Wednesday, February 24, 2010

Amazing technology.

It's not nano-related, but I found this video fascinating.  Clearly technology has gotten to the point where Hollywood can fake just about anything, often on a TV budget.

Friday, February 19, 2010

Claims of priority

I was looking at this week's Phys Rev Letters, and I saw this paper being highlighted as an editor's suggestion.  Now, I don't know anything about this work, but I was struck by the title, which says explicitly that this measurement is the first of its kind.  This is repeated a few paragraphs into the paper at the end of their introduction.  I thought that claims of "first"s were very strongly discouraged by the editors, as mentioned here, let alone being included in the title, regardless of how well founded the statement.  Was this an oversight, or am I missing something?

Wednesday, February 17, 2010

High Tc, pseudogaps, broken symmetries

What distinguishes one phase of matter from another?  A physicist would probably say that different phases possess different symmetries.  More specifically, transitions between phases can be described (when going in the right direction) by the breaking of a symmetry.  For example, when water freezes, the continuous rotational and translational symmetry of the liquid (liquid water looks, on average, the same in every direction and at different points within the liquid) are broken, because crystalline ice has a specific lattice (and therefore certain preferred lattice directions, as well as a spatial periodicity).  Solid ice instead has discrete rotational and translational symmetries, rather than continuous ones.

High temperature superconductors have been confounding physicists for 24 years now.  Progress has been made in understanding these complicated materials (typically layered, multicomponent copper oxides with weird oxygen stoichiometries to control the number of mobile charge carriers), but the situation is still a mess.  These compounds have a complicated phase diagram as a function of, e.g., temperature and chemical doping.  The undoped parent compounds are antiferromagnetic insulators.  Over a range of chemical compositions, the ground state is a d-wave superconductor.  Within a good part of that range of composition, at temperatures above the superconducting transition, these materials show a "pseudogap" below some higher temperature, T*.  That is, the number of available electronic states near the Fermi level is depressed compared to what you'd expect for a metal, but not vanishing as you'd expect for a superconductor.  People have been arguing for years about what the pseudogap is - is this a distinct phase?  Is it a precursor to superconductivity (e.g., pairing of electrons w/o long-range coherence), or does it compete with superconductivity?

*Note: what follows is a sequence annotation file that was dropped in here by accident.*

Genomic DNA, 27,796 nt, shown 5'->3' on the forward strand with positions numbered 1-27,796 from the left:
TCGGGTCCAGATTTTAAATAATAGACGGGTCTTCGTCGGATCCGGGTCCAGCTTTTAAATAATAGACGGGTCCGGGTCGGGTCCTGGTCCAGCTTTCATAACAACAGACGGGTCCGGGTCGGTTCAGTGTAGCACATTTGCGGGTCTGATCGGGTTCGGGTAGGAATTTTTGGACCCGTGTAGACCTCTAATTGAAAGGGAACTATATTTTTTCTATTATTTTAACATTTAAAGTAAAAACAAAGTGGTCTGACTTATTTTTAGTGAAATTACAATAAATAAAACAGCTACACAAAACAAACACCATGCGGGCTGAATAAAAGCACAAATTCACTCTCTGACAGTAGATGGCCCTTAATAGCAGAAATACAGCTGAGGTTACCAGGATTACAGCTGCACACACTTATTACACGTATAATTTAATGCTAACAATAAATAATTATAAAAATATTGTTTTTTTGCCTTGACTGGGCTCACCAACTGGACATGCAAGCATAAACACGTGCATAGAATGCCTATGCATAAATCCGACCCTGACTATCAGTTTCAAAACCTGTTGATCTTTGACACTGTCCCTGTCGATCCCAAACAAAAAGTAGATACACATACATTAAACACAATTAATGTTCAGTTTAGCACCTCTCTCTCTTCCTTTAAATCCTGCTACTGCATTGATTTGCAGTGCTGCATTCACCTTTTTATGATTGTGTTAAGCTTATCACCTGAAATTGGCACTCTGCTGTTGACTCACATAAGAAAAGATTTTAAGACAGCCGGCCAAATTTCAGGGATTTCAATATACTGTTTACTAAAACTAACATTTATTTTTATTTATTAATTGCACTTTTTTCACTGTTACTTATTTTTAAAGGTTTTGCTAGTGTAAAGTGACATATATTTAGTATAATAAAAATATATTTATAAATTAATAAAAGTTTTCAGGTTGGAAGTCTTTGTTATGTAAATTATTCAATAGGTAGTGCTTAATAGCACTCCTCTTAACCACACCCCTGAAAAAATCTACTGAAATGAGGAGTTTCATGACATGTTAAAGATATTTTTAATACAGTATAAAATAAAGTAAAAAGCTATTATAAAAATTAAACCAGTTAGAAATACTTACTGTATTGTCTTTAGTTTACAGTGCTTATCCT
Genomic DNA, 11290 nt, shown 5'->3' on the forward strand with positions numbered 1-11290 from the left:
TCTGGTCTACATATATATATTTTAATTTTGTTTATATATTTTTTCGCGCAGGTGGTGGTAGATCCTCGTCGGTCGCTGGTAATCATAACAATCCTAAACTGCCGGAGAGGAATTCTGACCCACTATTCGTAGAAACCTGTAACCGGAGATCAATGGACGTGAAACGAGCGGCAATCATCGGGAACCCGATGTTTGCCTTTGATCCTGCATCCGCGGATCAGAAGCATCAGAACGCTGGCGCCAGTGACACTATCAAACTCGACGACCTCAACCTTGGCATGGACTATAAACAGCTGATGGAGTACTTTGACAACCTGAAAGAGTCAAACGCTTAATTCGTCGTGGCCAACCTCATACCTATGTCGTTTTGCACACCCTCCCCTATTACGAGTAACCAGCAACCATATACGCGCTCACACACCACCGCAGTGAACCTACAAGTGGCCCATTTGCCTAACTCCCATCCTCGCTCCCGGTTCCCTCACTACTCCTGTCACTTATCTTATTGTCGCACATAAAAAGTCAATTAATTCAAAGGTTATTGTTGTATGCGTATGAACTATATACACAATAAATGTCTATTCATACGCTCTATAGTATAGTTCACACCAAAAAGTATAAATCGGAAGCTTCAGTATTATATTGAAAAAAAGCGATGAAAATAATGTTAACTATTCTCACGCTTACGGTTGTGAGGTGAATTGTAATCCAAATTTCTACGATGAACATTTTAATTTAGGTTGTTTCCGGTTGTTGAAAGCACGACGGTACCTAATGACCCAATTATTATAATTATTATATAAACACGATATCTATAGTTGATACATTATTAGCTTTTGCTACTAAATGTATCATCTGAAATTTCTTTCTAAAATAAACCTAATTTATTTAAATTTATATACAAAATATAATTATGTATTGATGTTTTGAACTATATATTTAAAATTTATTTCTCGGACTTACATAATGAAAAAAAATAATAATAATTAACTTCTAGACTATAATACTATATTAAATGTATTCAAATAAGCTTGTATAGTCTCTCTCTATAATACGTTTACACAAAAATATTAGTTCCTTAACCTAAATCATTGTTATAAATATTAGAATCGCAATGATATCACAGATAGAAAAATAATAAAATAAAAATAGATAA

This recent paper by Louis Taillefer reports the observation of broken rotational symmetry in the pseudogap phase (mainly via the Nernst effect).  The claim is that below T*, the four-fold rotational symmetry (because it's a square lattice) of the electronic properties of the CuO2 planes is broken, and the system becomes electronically anisotropic.  This is important, because it firmly argues that the pseudogap state is a real thermodynamic phase of some kind, and that kind of broken symmetry apparently places strong constraints on possible theories of high Tc.  Not my direct area of expertise, but it looks very interesting.  I'll admit, though, I was surprised by the strong statements made here.  Unless there's way more to this than meets the eye, it's not clear to me why it's justified to claim that we're now much closer to room temperature superconductivity....

Saturday, February 13, 2010


Shocking news out of Alabama yesterday, where three faculty members (incl. the chair) of the biology department at UA Huntsville were shot, allegedly by a faculty member involved in a tenure decision.  I'm assuming that there will be a flood of articles and blog posts about this, and probably quite a bit of hyperventilating about tenure and the tenure process.  The fact is, some (thankfully very) small percentage of the population is unbalanced and responds to personal setbacks (real, perceived, or imagined) with violence.  It's a terrible shame, but this sort of thing happens across all occupations.  My condolences to the UAH community and the family and friends of those involved.

update:  ...and I was right.  *Sigh*, Christian Science Monitor.

Monday, February 08, 2010

This week in cond-mat, SQUID edition